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|January 15, 1999||
Consumer bodies seek excise relief for packaged goods
Consumer organisations have sought excise relief for packaged foods in the forthcoming budget in February. This will generate demand for such goods, makes them affordable besides countering the adulterated food stuffs, they told Finance Minister Yashwant Sinha on Thursday.
Sinha said there was need to look into the question of reservation of items for the small scale sector, tax system, consumer courts and the Essential Commodities Act in order to satisfy the consumer needs.
Sinha met consumer organisations in New Delhi as part of the pre-budget discussions with various interest groups. He said economic liberalisation must be accompanied by a regulatory framework. This was not done earlier in respect of non-banking finance companies and consequently small investors were cheated.
The finance minister emphasised the need to empower consumers so that they get better quality products at the most competitive prices and have more choices.
The consumer organisations criticised the recent reduction of interest on small savings as this affects the small investors. They demanded reversal of the decision.
The government had justified decline of interest on small savings on the ground that this was in line with other market instruments and conditions.
The following points, suggestions and observations were made by the consumer organisations at the meeting:
Various departments have framed citizen charters. These charters have not been given adequate publicity. As a result, many of these charters are not being followed. As an instrument of mechanism to popularise these charters, the government could consider laying of these charters in Parliament along with the demands for grants of the ministries or departments.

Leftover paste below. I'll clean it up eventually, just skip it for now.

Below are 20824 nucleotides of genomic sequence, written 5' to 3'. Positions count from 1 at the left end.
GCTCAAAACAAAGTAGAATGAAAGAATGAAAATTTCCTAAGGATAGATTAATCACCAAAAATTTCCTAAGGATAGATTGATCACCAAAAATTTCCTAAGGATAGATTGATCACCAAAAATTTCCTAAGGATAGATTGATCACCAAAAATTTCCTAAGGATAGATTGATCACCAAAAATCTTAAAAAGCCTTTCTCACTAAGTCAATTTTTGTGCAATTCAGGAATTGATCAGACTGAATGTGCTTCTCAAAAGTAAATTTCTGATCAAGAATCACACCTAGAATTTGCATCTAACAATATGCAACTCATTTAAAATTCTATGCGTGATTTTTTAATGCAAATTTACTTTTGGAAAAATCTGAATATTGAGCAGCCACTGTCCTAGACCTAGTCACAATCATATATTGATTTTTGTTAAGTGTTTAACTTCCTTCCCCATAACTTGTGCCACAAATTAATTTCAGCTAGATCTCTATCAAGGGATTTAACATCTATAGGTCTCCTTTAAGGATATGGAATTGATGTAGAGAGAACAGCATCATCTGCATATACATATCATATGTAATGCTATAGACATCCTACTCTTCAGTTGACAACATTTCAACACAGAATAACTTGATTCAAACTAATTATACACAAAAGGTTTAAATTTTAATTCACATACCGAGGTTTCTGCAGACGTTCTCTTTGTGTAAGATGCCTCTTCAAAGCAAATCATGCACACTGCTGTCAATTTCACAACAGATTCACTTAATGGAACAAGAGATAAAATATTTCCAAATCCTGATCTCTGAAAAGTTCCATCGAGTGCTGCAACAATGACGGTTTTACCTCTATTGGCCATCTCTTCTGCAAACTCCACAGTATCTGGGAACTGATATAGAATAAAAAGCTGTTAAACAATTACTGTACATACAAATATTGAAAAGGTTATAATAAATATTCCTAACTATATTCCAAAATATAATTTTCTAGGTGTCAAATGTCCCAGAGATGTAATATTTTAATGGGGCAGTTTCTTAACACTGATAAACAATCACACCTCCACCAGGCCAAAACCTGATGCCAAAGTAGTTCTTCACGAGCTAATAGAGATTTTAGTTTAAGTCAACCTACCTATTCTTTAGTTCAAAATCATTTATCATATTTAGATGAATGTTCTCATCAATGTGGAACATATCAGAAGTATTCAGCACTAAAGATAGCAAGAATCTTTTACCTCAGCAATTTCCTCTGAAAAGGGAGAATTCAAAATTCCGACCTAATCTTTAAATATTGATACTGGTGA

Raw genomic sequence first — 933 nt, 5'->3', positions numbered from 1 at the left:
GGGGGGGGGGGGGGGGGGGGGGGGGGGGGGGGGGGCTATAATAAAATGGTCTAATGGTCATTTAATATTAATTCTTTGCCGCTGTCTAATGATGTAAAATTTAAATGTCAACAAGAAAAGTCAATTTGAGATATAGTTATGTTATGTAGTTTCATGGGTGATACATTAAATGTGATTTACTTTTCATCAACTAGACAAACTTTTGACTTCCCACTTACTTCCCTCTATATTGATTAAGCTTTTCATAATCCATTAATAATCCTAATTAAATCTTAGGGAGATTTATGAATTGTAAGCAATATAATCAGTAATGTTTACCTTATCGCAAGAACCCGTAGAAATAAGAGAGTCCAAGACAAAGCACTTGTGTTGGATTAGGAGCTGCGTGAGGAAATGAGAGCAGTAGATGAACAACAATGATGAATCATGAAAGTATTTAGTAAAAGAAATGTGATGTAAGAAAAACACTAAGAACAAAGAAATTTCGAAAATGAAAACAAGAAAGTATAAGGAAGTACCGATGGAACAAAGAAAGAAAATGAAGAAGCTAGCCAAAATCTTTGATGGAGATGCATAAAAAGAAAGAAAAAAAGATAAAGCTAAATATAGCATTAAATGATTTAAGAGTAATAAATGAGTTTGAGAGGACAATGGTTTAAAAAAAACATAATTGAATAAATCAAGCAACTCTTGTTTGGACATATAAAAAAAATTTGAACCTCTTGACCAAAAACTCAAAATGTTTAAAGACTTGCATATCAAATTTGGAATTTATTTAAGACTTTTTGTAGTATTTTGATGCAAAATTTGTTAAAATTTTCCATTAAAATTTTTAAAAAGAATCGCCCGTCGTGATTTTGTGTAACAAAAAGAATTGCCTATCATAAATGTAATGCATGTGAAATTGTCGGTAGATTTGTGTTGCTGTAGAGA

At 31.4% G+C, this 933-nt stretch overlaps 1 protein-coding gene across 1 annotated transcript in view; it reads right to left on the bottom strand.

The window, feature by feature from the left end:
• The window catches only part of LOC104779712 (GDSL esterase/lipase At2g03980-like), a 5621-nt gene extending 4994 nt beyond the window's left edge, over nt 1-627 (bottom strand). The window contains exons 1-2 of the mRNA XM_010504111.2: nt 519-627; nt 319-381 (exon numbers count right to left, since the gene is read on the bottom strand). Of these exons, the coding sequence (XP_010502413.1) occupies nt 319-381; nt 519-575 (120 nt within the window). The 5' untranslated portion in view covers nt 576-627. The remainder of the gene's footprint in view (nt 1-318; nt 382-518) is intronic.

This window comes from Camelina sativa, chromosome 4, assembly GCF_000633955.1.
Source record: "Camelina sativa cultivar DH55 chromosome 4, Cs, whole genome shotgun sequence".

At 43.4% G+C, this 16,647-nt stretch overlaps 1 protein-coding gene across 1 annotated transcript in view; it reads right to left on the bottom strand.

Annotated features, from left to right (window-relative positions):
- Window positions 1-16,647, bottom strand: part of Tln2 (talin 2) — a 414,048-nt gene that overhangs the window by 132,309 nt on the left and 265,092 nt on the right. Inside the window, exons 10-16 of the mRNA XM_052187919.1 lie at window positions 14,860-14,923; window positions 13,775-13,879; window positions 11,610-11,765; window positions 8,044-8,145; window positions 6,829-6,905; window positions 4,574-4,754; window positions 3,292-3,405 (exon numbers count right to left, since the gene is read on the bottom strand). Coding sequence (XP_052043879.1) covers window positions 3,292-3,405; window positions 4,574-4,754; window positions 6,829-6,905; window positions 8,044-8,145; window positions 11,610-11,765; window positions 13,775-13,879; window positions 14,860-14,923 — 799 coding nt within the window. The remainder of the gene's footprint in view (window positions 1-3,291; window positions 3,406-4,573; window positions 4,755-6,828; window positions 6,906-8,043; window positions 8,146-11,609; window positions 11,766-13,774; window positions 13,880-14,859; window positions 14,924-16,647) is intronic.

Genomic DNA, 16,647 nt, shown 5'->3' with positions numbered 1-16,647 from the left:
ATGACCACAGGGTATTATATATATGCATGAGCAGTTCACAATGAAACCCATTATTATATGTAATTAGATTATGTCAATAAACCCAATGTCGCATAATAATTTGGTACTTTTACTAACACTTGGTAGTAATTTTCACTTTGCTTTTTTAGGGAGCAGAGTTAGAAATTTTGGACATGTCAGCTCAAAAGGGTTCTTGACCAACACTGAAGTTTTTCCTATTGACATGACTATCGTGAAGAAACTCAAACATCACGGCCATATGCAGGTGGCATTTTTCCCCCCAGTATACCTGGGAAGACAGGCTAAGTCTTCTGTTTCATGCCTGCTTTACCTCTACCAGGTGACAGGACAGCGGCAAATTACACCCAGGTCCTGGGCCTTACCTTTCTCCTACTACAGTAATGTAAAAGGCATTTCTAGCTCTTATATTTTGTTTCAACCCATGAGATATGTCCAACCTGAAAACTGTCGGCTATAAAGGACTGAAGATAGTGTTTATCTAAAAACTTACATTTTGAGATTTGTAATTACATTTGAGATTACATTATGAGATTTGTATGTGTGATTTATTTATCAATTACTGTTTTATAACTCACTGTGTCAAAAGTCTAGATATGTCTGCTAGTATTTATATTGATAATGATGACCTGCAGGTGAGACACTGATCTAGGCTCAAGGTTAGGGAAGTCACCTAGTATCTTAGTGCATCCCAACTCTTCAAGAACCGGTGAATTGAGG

Bank frauds should be checked, they said. Management colleges may be supported to start consumer awareness courses. Deposits in the companies may be secured against the properties of the board of directors. A fund may be created to pay the fees for the statutory auditors and they should be rotated.
Freeze all salaries and recruitment and reduce the size of government. Government borrowings should be only for productive purposes. Debt repayment should be speeded up. Consumerism should be checked, they opined.
Other points were that a mechanism should be devised so that reduction in excise duties could be passed on to consumers. A deposit insurance cover may be provided to small investors. Investment protection movement by regulating NBFCs is necessary. Some mechanism for gaining investors' confidence is essential, they emphasised.
Adulteration of loosely sold products such as tea, spices and sugar is a matter of concern and a serious health hazard. Therefore, demand for packaged goods by excise relief may be created. Special schemes may be formulated for consumer awareness in Jammu and Kashmir by providing budgetary support, they said.
Primary education and public distribution system should get greater emphasis in governmental policies. Government pays a huge subsidy on kerosene. Unfortunately kerosene is sold in black market by middlemen. Very little is available at the prescribed price, the consumer activists said.
Among the organisations which participated in the discussion were Consumer Unity and Trust Society, Federation of Consumer Organisations Tamil Nadu, Consumer Protection Council, Consumer Education and Research Centre, Consumer Coordination Council, Consumer Education Centre, Bomaby Grahak Panchayat, Jammu Consumer Council, Concert and Binty.
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